This installment of our series on skin discusses general strategies one may use to slow, prevent, or ameliorate the visible signs of aging. (Later topics will deal with specific ingredients.)
The anti-aging cosmeceuticals market is already a multi-billion dollar industry. As aging baby boomers and younger people focus on looking as good as possible at every age, the growing demographics ensure a growing marketplace with more and more competing products constantly being introduced.
Who do you trust?
As BFT has amply demonstrated, marketers are not bound by ethical considerations in their sales pitches…anything and everything that can separate an unwary consumer from their money will be tried and should be expected.
Subterfuge abounds in this market sector. Buzz words “sell” and airbrushed photos of beautiful young people are seductive sales tools. Scientific claims and jargon are used without scientific proof. Personal recommendations (allegedly from personal use and experience) are often shamelessly and openly commingled with the profit motives of the “reviewer” who just so happens to also be a seller of the product. Of course, they would never recommend something that they did not genuinely believe in. That would never happen, would it?
Don’t be fooled. BFT is here to help. The final installments of this series will review skin care ingredients that have shown efficacy in the laboratory and on real people. For now, let’s look at the basic ways to best care for one’s skin and combat the effects of aging.
“The Warmth of the Sun”
The Beach Boys hit song can be forgiven for giving poor advice to America’s youth. After all, it was more than half a century ago that the California surf culture and sun worshipping were all the rage. We now know better than to languish for hours in the mid-day sun.
An obvious exception: any southern beach during college spring break. The good news is that liberal use of sun blocking protection by sun worshipers is common during these times – primarily in order to maximize “sun time” by preventing dreaded and disabling acute severe sunburn. Long term protective effects are a secondary concern at best. The bad news is that for many, vacation days at the beach are the only days of the year when sun protection is used.
For different reasons and for many centuries, the cult of the sun was decidedly different.
Had Marie Antoinette not met her destiny at the executioner’s blade, she might have gone to her dotage unsullied by wrinkles and age spots. Her skin had seen little if any sun exposure; alabaster colored skin was the norm for people of the aristocracy.
In fact, until the beginning of the last century, it was quite possible to distinguish members of the upper and lower classes solely by the color of their skin. Bronzed and wrinkled skin identified laborers, sailors, and toilers of the field – those who earned their living (and lived their lives) under the sun.
The aristocracy did not need to venture into the sunshine to earn a living. When they chose to do so – for sports, picnics, walks, or travel – they were able to afford the finest in clothing and accessories to keep the UVA and UVB at bay. Women wore full length clothes including gloves and parasols. Some even went as far as to put lead-based cosmetics on their skin to artificially whiten their skin tone.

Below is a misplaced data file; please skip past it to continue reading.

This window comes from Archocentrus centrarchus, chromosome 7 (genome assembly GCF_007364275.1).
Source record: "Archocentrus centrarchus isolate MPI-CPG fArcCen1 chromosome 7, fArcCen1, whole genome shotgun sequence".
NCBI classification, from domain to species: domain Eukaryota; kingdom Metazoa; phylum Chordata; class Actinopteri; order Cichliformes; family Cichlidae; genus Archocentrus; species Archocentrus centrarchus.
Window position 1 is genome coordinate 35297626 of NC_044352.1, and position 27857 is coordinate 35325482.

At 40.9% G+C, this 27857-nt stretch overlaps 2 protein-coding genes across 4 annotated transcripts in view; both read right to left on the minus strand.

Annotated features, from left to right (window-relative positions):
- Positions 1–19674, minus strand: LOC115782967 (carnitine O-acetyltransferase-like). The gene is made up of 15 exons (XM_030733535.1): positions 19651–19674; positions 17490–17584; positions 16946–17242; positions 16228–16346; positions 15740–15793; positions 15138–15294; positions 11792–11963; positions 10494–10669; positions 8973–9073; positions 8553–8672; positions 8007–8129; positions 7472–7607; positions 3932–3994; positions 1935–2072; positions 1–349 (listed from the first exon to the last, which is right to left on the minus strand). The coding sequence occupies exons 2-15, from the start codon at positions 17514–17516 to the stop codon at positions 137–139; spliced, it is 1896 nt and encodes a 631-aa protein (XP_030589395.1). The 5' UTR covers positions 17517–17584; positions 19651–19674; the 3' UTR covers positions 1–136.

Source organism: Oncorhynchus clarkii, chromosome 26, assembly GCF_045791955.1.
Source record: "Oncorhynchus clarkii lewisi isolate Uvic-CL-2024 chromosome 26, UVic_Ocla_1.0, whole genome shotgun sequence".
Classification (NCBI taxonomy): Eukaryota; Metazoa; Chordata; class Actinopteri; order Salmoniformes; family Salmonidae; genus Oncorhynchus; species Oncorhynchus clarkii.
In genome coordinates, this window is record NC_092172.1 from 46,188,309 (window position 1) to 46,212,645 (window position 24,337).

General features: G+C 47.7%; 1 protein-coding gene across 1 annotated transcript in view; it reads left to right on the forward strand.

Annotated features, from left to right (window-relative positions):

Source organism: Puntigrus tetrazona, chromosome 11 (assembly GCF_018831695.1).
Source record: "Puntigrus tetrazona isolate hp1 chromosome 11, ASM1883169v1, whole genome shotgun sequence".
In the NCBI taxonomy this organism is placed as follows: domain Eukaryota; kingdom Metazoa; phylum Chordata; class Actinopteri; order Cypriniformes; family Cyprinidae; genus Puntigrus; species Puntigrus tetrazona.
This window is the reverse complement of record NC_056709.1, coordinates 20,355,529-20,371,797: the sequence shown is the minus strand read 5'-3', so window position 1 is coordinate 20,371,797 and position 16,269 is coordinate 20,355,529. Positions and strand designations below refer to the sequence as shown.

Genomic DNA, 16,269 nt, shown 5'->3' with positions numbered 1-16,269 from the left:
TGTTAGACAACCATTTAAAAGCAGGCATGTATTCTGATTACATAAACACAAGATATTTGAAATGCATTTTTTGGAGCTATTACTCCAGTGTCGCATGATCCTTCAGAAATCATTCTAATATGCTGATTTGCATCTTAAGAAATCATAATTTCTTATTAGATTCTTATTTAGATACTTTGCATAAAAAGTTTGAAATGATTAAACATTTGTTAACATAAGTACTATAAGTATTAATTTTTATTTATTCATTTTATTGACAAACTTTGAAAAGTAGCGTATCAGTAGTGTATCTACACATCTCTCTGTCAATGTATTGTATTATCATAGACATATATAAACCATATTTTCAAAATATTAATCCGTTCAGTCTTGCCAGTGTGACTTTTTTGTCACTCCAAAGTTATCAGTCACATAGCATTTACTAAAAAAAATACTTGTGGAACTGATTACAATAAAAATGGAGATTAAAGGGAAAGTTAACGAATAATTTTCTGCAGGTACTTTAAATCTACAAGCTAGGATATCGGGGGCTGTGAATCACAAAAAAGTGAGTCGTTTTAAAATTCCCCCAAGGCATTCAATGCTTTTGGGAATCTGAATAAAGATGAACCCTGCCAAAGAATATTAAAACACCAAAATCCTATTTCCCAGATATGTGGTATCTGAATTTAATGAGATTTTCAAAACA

An Historical Downside to Fashion Fads
As one might expect, the change in attitude about sun exposure came about via the fashion world.
In the 1920’s, Coco Chanel, the influential Parisian designer, returned from her vacation in the South of France with a golden glow (actually the left-over results of inadvertent sunburn.) That single suntan turned bronze skin into a fashion craze on par with her quilted purses.
One would hope that if Mademoiselle C were alive today, she’d turn her nose up at the thought of exposing her precious epidermis, and more importantly, her dermis, to the wrinkle-causing, cancer-spawning sun (or its not-any-better-no-matter-how-much-you-kid-yourself cousin, the tanning bed). Hopefully, she would get her browner skin in a newfangled way — by bottle, booth or airbrush…and make sure to slather herself with effective sun protection every time she ventured out of doors.
For there is a price to pay.
Scientific Evidence of Sun Damage Effects
Because the destructive power of the sun on skin is cumulative over decades, studies on the effectiveness of sun protection take many years to complete. Long term placebo controlled studies do not exist but there is more than enough data to show the benefit of limiting sun exposure is real. Historical data linking cumulative sun exposure to delayed deleterious effects abounds. (Similar historical data first incriminated the now non-disputed damaging and lethal effects of tobacco smoke.) Evidence for the real and theoretical benefits of reducing sun exposure is accumulating rapidly.
Young et al provide evidence in their 2007 Journal of Investigative Dermatology article entitled: The Detrimental Effects of Daily Sub-Erythemal Exposure on Human Skin In Vivo Can Be Prevented by a Daily-Care Broad-Spectrum Sunscreen.